Editorial by Dan Hollifield


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Post December 20, 2012, 08:09:55 PM

Editorial by Dan Hollifield

Or is that "Holly-field"?

On the topic of the editorial: all fiction was referred to as 'romance' at one time. Whether there should be an element of love story in your work depends, I feel, on whether it is in the nature of the characters. I have read books and seen films where the 'romance' was so obviously shoe-horned in as to detract from the story as a whole (take the departure of Leela at the end of "Invasion of Time" to marry a bit player with whom she'd had about two scenes for example...).

If on the other hand it makes sense for these people in this situation to feel attracted to each other, then it should be followed. Like Dan, I often find about half-way through a story that I am not in charge any more - the characters are doing stuff I never planned and telling me where things should go. If they want to go to a private place and have some fun (or whatever) I'm not going to stop them, but it has to be right for the characters. Anything that jars me out of the story and says "x would not act that way" is bad writing, in my opinion.
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Post December 20, 2012, 11:09:16 PM

Re: Editorial by Dan Hollifield

I have a few examples in mind concerning romance in SF.

The first is the Chanur series by C. J. Cherryh. There is a small amount of romance between some of the main characters in the first four books. Some of it is between Captain Pyanfar Chanur and her husband, Khym. The rest of it, mostly just hinted at, is between the human Tully and Hilfy Chanur, with very vague hints about other crewmembers. When I say 'small amount,' it's because the action and intrigue leave very little room for any such, but it does round out the characters a little (and gives Pyanfar and Hilfy something more to fight about).

In the fifth Chanur book, the romantic angle plays a more substantial role. Hilfy is the captain in this one, and while she's trying to get over her thing with Tully, who is now absent, her ship takes on an attractive young male, and trouble slowly builds among the all-female crew, to the point where two of them wind up at odds about it. Everything ends well, though, and I won't spoil it for you.

On to the next example: damn near everything written by Robert A. Heinlein, including his coming-of-age juvenile books (which I still love). Romance was a crucial element in this body of work, helping to define the plot as well as the characters. 'Nuff said.

Last example: my own novel-in-progress, in which romance is important, enough so that I once told a friend, "I'm not a science-fiction writer, I'm a romance writer." I'll get differing opinions on that once I finish the work, I'm sure, but it is a crucial element.

Of course, I've seen quite a few SF stories that didn't bother with romance, and for the most part they worked fine without it.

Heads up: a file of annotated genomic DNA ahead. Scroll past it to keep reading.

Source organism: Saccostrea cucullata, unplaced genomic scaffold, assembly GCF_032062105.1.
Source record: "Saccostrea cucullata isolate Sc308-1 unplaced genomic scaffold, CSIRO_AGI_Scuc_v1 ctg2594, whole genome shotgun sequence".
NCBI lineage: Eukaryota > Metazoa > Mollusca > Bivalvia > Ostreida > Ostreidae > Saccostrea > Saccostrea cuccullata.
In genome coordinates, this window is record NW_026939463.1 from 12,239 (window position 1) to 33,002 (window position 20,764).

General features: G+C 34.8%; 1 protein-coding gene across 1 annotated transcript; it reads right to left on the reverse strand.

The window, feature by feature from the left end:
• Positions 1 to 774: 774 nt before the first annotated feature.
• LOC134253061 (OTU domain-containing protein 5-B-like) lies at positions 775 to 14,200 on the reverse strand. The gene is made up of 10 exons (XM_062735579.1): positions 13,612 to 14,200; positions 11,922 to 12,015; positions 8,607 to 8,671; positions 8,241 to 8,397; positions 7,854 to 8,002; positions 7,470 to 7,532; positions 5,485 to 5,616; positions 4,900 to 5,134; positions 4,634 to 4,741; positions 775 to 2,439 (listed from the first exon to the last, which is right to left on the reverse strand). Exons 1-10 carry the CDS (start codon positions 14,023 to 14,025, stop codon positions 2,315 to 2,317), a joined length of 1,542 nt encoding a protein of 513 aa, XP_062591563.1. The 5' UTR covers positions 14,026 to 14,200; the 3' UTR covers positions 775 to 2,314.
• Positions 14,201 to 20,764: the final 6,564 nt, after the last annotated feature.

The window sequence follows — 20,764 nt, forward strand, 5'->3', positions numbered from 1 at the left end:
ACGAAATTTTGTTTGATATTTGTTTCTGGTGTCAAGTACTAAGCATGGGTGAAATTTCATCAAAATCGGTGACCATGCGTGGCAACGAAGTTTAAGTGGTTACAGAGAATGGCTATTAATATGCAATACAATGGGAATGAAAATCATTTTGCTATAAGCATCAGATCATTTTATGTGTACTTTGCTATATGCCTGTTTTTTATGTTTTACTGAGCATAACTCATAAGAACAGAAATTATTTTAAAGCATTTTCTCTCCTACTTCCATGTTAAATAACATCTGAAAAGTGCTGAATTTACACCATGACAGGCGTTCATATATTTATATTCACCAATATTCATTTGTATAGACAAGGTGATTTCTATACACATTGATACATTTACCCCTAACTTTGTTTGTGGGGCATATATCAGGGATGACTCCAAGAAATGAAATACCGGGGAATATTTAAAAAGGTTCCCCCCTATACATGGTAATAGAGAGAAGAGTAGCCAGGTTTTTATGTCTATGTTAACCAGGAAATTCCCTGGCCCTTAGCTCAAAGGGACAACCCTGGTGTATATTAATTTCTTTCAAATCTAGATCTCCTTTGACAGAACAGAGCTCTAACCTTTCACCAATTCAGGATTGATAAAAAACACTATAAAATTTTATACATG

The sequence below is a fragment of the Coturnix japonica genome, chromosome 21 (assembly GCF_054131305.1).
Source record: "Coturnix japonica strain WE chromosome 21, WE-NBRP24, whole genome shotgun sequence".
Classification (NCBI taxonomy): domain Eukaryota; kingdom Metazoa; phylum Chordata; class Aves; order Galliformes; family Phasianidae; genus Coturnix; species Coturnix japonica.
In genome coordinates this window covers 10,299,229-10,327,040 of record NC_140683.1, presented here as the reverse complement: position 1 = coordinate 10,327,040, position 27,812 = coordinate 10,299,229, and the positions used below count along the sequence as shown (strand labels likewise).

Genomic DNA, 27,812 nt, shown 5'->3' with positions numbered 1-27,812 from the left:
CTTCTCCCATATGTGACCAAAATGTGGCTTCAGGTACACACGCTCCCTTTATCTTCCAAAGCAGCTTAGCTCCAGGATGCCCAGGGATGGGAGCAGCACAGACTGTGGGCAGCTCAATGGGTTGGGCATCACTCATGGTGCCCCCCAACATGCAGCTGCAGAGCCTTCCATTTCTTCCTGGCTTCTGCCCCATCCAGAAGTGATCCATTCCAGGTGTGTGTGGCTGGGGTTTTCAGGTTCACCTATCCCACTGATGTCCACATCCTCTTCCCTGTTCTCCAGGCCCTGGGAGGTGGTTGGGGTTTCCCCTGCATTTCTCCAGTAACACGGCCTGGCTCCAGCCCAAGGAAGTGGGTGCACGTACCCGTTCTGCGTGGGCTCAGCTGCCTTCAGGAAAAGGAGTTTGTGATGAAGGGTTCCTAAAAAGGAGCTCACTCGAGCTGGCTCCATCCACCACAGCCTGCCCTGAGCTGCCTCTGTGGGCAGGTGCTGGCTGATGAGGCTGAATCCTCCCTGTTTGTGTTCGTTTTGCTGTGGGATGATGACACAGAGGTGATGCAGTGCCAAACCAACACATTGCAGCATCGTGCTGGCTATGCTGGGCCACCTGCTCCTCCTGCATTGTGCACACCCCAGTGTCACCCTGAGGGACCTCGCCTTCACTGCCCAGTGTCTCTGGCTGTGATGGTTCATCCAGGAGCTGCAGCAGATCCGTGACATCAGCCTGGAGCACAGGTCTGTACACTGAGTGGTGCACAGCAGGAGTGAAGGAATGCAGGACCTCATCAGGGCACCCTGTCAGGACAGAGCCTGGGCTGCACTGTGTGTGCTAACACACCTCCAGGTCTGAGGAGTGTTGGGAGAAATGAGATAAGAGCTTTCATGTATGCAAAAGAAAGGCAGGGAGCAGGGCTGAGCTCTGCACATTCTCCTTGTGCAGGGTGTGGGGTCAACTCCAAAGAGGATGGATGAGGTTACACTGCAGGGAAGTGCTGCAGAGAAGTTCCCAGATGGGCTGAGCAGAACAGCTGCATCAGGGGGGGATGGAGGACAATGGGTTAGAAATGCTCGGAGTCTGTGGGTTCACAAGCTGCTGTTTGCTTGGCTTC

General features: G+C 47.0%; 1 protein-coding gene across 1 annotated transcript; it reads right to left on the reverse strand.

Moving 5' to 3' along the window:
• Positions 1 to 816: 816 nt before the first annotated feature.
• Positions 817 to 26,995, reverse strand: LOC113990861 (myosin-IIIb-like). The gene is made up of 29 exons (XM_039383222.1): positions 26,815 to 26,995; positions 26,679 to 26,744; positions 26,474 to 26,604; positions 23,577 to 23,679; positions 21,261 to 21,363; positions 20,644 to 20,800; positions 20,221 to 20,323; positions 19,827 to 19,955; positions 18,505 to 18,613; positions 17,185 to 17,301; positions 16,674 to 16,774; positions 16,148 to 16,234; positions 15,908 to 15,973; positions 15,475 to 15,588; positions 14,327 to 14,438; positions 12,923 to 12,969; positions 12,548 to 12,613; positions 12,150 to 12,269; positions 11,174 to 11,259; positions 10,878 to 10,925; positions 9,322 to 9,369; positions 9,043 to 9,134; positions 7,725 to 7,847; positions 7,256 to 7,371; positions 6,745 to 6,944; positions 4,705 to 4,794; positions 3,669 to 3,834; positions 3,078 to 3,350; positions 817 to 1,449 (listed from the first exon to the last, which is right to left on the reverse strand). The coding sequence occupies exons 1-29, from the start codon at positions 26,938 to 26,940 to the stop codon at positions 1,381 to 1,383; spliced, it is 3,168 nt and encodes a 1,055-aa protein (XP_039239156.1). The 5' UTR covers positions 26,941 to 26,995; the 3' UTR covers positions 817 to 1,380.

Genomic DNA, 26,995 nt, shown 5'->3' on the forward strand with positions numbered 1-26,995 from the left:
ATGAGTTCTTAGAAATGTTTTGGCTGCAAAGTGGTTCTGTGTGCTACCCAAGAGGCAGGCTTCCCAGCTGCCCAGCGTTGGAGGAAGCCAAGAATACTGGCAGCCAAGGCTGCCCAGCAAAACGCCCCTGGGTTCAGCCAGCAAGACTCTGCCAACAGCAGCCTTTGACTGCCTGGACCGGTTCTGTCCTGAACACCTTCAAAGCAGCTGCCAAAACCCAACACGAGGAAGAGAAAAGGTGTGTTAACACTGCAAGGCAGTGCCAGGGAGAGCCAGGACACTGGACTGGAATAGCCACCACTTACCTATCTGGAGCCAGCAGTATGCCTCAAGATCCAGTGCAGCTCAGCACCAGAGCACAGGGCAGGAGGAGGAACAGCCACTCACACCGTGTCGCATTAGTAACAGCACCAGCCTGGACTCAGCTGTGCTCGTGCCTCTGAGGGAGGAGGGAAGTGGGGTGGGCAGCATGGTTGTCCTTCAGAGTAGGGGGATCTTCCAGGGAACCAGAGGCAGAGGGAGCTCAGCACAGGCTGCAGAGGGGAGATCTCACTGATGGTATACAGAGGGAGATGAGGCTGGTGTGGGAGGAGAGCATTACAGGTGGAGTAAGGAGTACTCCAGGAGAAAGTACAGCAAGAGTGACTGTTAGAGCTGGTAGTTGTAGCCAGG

Whether romance belongs in a SF story or not has to do with the writer's focus. I think it's like any other story element: you can't stick it in there just because you think you should. If it's not a defining feature of the characters and the plot, don't bother with it.

However, if you do see it as important to the story, don't be afraid of it. Well -- TRY not to be. I recall writing a very tender (not pornographic) scene once, and realizing that the only time I'd been more nervous was when I wrote a passage in which I had to kill one of my good guys. I think the common anxiety came from realizing instinctively that both of these events had to be handled with the most extreme sensitivity. I still worry a lot about that; I worry about how much detail to use, and how to portray the feelings of the characters; the balance has to be emotionally powerful and not too crude.

Of course, there are some writers who can get away with having a couple of characters duck into an airlock and f*ck like wildcats for ten minutes between battle scenes. In particular, I'm reminded of Alan Dean Foster, who gets away with it because -- well, that's like everything else in his stories. There's a fight, there's some sex, there's a couple more fights . . . and nothing of any great emotional depth in any of it.

But that ain't romance.
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Post December 21, 2012, 10:24:10 PM

Re: Editorial by Dan Hollifield

From what fading amounts I remember from my History of SF, (drawn from the Editor's comments in Anthologies and occasional author's notes), the topic of Romance was mostly ignored and/or avoided in a lot of early SF. You can look at a lot of early-ish SF classics including the early "Golden Years" and romance was mostly to the side. I'm sure my betters can come up with a few, but mostly it was Men Doing And Saying Things. It was about the 60's (no accident) that the idea of Romance in SF exploded, albeit with several crude sketch-examples that weren't great stories. I'd say the mixtures began to balance out in the 70's onward.